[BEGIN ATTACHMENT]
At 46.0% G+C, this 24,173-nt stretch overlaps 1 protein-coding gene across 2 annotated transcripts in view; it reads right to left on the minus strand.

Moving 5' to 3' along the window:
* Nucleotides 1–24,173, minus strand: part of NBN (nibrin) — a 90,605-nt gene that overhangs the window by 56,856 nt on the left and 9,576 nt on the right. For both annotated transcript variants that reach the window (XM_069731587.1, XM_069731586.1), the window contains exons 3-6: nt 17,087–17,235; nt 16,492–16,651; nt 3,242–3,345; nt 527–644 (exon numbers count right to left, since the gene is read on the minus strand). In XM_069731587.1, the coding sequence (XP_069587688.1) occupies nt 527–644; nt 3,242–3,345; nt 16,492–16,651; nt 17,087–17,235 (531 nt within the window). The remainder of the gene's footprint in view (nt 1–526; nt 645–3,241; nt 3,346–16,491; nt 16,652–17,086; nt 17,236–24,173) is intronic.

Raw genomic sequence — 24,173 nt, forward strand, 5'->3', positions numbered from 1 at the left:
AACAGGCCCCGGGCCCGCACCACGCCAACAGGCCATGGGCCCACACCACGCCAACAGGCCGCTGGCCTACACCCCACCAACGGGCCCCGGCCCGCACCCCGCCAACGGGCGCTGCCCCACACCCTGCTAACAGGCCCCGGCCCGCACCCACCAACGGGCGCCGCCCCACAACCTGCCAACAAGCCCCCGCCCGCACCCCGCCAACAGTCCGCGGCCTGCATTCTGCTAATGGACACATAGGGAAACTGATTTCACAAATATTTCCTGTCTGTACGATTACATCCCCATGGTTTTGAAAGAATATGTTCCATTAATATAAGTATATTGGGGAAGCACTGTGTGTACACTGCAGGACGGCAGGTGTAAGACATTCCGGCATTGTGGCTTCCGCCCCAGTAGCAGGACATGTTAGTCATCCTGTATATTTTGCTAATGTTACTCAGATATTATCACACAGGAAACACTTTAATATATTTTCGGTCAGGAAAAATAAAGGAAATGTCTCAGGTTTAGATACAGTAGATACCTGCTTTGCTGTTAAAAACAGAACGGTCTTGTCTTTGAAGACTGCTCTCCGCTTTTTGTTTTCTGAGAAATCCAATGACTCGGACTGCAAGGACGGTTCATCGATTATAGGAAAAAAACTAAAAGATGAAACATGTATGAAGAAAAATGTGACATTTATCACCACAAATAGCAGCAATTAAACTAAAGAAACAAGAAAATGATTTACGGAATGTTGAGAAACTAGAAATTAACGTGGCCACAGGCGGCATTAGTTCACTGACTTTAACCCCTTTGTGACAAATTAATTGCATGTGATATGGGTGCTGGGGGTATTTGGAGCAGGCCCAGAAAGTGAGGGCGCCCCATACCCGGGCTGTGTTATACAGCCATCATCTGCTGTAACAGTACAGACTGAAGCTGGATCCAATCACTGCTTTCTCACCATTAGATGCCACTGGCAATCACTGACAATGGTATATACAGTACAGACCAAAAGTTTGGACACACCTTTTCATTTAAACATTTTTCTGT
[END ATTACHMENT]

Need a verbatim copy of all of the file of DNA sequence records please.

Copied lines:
At 46.0% G+C, this 24,173-nt stretch overlaps 1 protein-coding gene across 2 annotated transcripts in view; it reads right to left on the minus strand.

Moving 5' to 3' along the window:
* Nucleotides 1–24,173, minus strand: part of NBN (nibrin) — a 90,605-nt gene that overhangs the window by 56,856 nt on the left and 9,576 nt on the right. For both annotated transcript variants that reach the window (XM_069731587.1, XM_069731586.1), the window contains exons 3-6: nt 17,087–17,235; nt 16,492–16,651; nt 3,242–3,345; nt 527–644 (exon numbers count right to left, since the gene is read on the minus strand). In XM_069731587.1, the coding sequence (XP_069587688.1) occupies nt 527–644; nt 3,242–3,345; nt 16,492–16,651; nt 17,087–17,235 (531 nt within the window). The remainder of the gene's footprint in view (nt 1–526; nt 645–3,241; nt 3,346–16,491; nt 16,652–17,086; nt 17,236–24,173) is intronic.

Raw genomic sequence — 24,173 nt, forward strand, 5'->3', positions numbered from 1 at the left:
AACAGGCCCCGGGCCCGCACCACGCCAACAGGCCATGGGCCCACACCACGCCAACAGGCCGCTGGCCTACACCCCACCAACGGGCCCCGGCCCGCACCCCGCCAACGGGCGCTGCCCCACACCCTGCTAACAGGCCCCGGCCCGCACCCACCAACGGGCGCCGCCCCACAACCTGCCAACAAGCCCCCGCCCGCACCCCGCCAACAGTCCGCGGCCTGCATTCTGCTAATGGACACATAGGGAAACTGATTTCACAAATATTTCCTGTCTGTACGATTACATCCCCATGGTTTTGAAAGAATATGTTCCATTAATATAAGTATATTGGGGAAGCACTGTGTGTACACTGCAGGACGGCAGGTGTAAGACATTCCGGCATTGTGGCTTCCGCCCCAGTAGCAGGACATGTTAGTCATCCTGTATATTTTGCTAATGTTACTCAGATATTATCACACAGGAAACACTTTAATATATTTTCGGTCAGGAAAAATAAAGGAAATGTCTCAGGTTTAGATACAGTAGATACCTGCTTTGCTGTTAAAAACAGAACGGTCTTGTCTTTGAAGACTGCTCTCCGCTTTTTGTTTTCTGAGAAATCCAATGACTCGGACTGCAAGGACGGTTCATCGATTATAGGAAAAAAACTAAAAGATGAAACATGTATGAAGAAAAATGTGACATTTATCACCACAAATAGCAGCAATTAAACTAAAGAAACAAGAAAATGATTTACGGAATGTTGAGAAACTAGAAATTAACGTGGCCACAGGCGGCATTAGTTCACTGACTTTAACCCCTTTGTGACAAATTAATTGCATGTGATATGGGTGCTGGGGGTATTTGGAGCAGGCCCAGAAAGTGAGGGCGCCCCATACCCGGGCTGTGTTATACAGCCATCATCTGCTGTAACAGTACAGACTGAAGCTGGATCCAATCACTGCTTTCTCACCATTAGATGCCACTGGCAATCACTGACAATGGTATATACAGTACAGACCAAAAGTTTGGACACACCTTTTCATTTAAACATTTTTCTGT